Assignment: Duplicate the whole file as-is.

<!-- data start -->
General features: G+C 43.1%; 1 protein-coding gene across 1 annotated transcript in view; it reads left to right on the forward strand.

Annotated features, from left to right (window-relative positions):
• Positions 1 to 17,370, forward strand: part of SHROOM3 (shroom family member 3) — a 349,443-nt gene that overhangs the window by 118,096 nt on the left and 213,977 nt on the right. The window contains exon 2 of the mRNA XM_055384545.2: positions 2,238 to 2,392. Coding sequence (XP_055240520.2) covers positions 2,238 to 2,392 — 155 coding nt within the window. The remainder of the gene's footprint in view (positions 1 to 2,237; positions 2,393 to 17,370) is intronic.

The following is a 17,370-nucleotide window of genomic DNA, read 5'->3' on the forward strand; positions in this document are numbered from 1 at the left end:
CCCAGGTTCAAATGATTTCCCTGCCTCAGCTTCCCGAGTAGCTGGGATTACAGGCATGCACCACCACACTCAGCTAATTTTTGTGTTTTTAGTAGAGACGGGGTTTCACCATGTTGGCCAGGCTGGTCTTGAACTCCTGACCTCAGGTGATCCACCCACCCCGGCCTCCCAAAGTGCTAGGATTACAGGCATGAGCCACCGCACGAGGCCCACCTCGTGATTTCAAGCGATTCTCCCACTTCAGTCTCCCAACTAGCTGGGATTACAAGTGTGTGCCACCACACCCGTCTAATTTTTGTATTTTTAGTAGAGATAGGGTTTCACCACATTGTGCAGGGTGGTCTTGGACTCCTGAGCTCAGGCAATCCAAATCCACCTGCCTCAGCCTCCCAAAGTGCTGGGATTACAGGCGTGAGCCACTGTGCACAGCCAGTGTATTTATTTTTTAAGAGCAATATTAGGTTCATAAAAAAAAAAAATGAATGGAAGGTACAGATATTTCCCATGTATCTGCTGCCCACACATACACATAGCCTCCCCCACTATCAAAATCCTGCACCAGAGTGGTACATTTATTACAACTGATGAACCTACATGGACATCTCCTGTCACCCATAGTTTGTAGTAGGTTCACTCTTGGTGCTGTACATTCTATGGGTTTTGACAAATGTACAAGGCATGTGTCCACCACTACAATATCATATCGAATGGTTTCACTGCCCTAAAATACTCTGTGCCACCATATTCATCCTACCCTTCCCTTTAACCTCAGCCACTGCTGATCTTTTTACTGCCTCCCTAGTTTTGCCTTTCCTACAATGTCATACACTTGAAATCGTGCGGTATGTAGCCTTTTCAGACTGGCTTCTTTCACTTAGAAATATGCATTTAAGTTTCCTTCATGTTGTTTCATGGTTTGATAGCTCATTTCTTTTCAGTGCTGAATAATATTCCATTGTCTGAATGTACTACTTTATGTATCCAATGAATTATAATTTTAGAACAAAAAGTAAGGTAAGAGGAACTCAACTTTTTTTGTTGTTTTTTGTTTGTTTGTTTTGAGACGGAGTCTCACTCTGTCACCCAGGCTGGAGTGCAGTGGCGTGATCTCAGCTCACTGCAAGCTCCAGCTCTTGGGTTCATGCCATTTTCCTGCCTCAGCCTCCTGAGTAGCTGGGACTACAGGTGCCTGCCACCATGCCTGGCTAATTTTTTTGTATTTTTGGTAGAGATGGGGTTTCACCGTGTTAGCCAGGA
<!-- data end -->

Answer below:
General features: G+C 43.1%; 1 protein-coding gene across 1 annotated transcript in view; it reads left to right on the forward strand.

Annotated features, from left to right (window-relative positions):
• Positions 1 to 17,370, forward strand: part of SHROOM3 (shroom family member 3) — a 349,443-nt gene that overhangs the window by 118,096 nt on the left and 213,977 nt on the right. The window contains exon 2 of the mRNA XM_055384545.2: positions 2,238 to 2,392. Coding sequence (XP_055240520.2) covers positions 2,238 to 2,392 — 155 coding nt within the window. The remainder of the gene's footprint in view (positions 1 to 2,237; positions 2,393 to 17,370) is intronic.

The following is a 17,370-nucleotide window of genomic DNA, read 5'->3' on the forward strand; positions in this document are numbered from 1 at the left end:
CCCAGGTTCAAATGATTTCCCTGCCTCAGCTTCCCGAGTAGCTGGGATTACAGGCATGCACCACCACACTCAGCTAATTTTTGTGTTTTTAGTAGAGACGGGGTTTCACCATGTTGGCCAGGCTGGTCTTGAACTCCTGACCTCAGGTGATCCACCCACCCCGGCCTCCCAAAGTGCTAGGATTACAGGCATGAGCCACCGCACGAGGCCCACCTCGTGATTTCAAGCGATTCTCCCACTTCAGTCTCCCAACTAGCTGGGATTACAAGTGTGTGCCACCACACCCGTCTAATTTTTGTATTTTTAGTAGAGATAGGGTTTCACCACATTGTGCAGGGTGGTCTTGGACTCCTGAGCTCAGGCAATCCAAATCCACCTGCCTCAGCCTCCCAAAGTGCTGGGATTACAGGCGTGAGCCACTGTGCACAGCCAGTGTATTTATTTTTTAAGAGCAATATTAGGTTCATAAAAAAAAAAAATGAATGGAAGGTACAGATATTTCCCATGTATCTGCTGCCCACACATACACATAGCCTCCCCCACTATCAAAATCCTGCACCAGAGTGGTACATTTATTACAACTGATGAACCTACATGGACATCTCCTGTCACCCATAGTTTGTAGTAGGTTCACTCTTGGTGCTGTACATTCTATGGGTTTTGACAAATGTACAAGGCATGTGTCCACCACTACAATATCATATCGAATGGTTTCACTGCCCTAAAATACTCTGTGCCACCATATTCATCCTACCCTTCCCTTTAACCTCAGCCACTGCTGATCTTTTTACTGCCTCCCTAGTTTTGCCTTTCCTACAATGTCATACACTTGAAATCGTGCGGTATGTAGCCTTTTCAGACTGGCTTCTTTCACTTAGAAATATGCATTTAAGTTTCCTTCATGTTGTTTCATGGTTTGATAGCTCATTTCTTTTCAGTGCTGAATAATATTCCATTGTCTGAATGTACTACTTTATGTATCCAATGAATTATAATTTTAGAACAAAAAGTAAGGTAAGAGGAACTCAACTTTTTTTGTTGTTTTTTGTTTGTTTGTTTTGAGACGGAGTCTCACTCTGTCACCCAGGCTGGAGTGCAGTGGCGTGATCTCAGCTCACTGCAAGCTCCAGCTCTTGGGTTCATGCCATTTTCCTGCCTCAGCCTCCTGAGTAGCTGGGACTACAGGTGCCTGCCACCATGCCTGGCTAATTTTTTTGTATTTTTGGTAGAGATGGGGTTTCACCGTGTTAGCCAGGA